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Mycoestrogens are estrogens produced by fungi. The most important mycoestrogen is zearalenone, produced by Fusarium species of fungi. Zearalenone is the main phyto-oestrogen consumed in the USA.[1] It may be one dietary factor that can reduce the prevalence of breast cancer.[2]

In Food[edit]

Mycoestrogens are commonly found in stored grain. They can come from fungi growing on the grain as it grows, or after harvest during storage. Mycoestrogens can be found in silage. [3]


  1. ^ Kuiper-Goodman T (July 1990). "Uncertainties in the risk assessment of three mycotoxins: aflatoxin, ochratoxin, and zearalenone". Canadian Journal of Physiology and Pharmacology 68 (7): 1017–24. doi:10.1139/y90-155. PMID 2143430.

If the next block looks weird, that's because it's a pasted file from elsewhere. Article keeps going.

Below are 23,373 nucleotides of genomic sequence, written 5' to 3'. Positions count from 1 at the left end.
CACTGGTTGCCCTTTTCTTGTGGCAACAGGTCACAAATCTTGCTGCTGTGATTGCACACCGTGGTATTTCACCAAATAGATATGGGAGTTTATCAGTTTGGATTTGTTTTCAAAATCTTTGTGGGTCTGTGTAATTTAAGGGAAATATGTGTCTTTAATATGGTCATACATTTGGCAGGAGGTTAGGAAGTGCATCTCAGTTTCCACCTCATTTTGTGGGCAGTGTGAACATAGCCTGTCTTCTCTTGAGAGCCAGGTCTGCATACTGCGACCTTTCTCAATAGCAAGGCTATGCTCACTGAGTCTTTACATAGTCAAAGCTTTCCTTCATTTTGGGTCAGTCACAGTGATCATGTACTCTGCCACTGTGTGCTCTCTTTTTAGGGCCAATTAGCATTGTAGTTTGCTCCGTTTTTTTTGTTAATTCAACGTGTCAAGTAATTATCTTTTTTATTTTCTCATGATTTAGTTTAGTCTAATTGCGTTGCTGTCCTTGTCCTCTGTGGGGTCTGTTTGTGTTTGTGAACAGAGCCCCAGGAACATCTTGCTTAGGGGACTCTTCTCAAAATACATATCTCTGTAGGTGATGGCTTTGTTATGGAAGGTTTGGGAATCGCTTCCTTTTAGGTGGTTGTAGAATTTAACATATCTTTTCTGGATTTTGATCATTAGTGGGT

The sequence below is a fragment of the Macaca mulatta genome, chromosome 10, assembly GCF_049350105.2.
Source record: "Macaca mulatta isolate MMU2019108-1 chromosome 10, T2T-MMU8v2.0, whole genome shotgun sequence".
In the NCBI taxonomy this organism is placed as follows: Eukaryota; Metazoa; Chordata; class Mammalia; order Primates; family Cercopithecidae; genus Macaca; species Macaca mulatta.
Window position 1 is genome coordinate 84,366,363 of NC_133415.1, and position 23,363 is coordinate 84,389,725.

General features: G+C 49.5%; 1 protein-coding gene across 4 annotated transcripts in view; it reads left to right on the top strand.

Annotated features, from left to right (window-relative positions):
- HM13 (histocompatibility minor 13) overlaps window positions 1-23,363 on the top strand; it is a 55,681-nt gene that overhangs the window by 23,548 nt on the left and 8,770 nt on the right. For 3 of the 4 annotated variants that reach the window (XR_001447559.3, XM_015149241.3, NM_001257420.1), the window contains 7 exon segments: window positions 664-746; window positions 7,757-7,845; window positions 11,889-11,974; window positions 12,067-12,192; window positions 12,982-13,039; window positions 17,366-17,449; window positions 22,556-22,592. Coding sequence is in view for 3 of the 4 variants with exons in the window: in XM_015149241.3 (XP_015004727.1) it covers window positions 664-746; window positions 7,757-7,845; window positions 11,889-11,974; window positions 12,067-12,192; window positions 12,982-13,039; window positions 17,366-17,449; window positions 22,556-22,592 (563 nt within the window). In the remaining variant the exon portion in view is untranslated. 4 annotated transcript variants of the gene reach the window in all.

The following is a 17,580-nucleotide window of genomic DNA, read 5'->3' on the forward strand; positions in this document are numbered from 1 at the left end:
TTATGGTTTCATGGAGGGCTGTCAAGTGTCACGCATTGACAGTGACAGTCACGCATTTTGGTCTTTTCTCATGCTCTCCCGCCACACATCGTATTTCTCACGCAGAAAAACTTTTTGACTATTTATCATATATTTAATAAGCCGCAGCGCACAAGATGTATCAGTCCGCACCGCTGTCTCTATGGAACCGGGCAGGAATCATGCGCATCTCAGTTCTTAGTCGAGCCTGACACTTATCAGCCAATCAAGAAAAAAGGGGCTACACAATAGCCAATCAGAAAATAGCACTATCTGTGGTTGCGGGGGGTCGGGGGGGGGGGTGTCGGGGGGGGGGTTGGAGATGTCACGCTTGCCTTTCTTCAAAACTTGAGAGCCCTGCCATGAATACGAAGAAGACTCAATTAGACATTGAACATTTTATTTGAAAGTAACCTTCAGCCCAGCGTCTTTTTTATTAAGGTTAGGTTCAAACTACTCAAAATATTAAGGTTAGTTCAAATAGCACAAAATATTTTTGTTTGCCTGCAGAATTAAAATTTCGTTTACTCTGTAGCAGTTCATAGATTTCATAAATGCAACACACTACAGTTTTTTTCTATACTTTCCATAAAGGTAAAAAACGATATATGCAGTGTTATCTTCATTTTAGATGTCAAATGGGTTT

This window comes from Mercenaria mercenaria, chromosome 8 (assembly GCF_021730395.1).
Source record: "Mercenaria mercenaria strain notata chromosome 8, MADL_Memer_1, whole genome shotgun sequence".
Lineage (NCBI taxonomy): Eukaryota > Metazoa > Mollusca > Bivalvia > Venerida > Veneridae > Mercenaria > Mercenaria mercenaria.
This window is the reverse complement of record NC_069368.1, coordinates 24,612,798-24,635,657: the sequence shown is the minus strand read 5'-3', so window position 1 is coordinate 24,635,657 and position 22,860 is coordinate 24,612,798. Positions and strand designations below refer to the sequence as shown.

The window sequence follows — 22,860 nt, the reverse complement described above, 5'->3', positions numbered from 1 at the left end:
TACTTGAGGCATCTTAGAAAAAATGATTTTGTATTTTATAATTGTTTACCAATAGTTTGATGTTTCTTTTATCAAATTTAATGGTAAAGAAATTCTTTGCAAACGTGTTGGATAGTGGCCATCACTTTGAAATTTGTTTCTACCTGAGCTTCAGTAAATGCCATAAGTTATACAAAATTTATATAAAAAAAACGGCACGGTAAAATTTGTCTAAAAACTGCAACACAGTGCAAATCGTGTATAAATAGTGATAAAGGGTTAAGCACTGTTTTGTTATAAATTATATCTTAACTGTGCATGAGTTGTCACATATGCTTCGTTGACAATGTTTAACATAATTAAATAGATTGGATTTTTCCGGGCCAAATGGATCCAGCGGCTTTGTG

2. ^ Hilakivi-Clarke L, Onojafe I, Raygada M, Cho E, Skaar T, Russo I, Clarke R (August 1999). "Prepubertal exposure to zearalenone or genistein reduces mammary tumorigenesis". British Journal of Cancer 80 (11): 1682–8. doi:10.1038/sj.bjc.6690584. PMC 2363126. PMID 10468283. 
  3. ^ González Pereyra ML, Alonso VA, Sager R, Morlaco MB, Magnoli CE, Astoreca AL, Rosa CA, Chiacchiera SM, Dalcero AM, Cavaglieri LR (April 2008). "Fungi and selected mycotoxins from pre- and postfermented corn silage". Journal of Applied Microbiology 104 (4): 1034–41. doi:10.1111/j.1365-2672.2007.03634.x. PMID 18005347.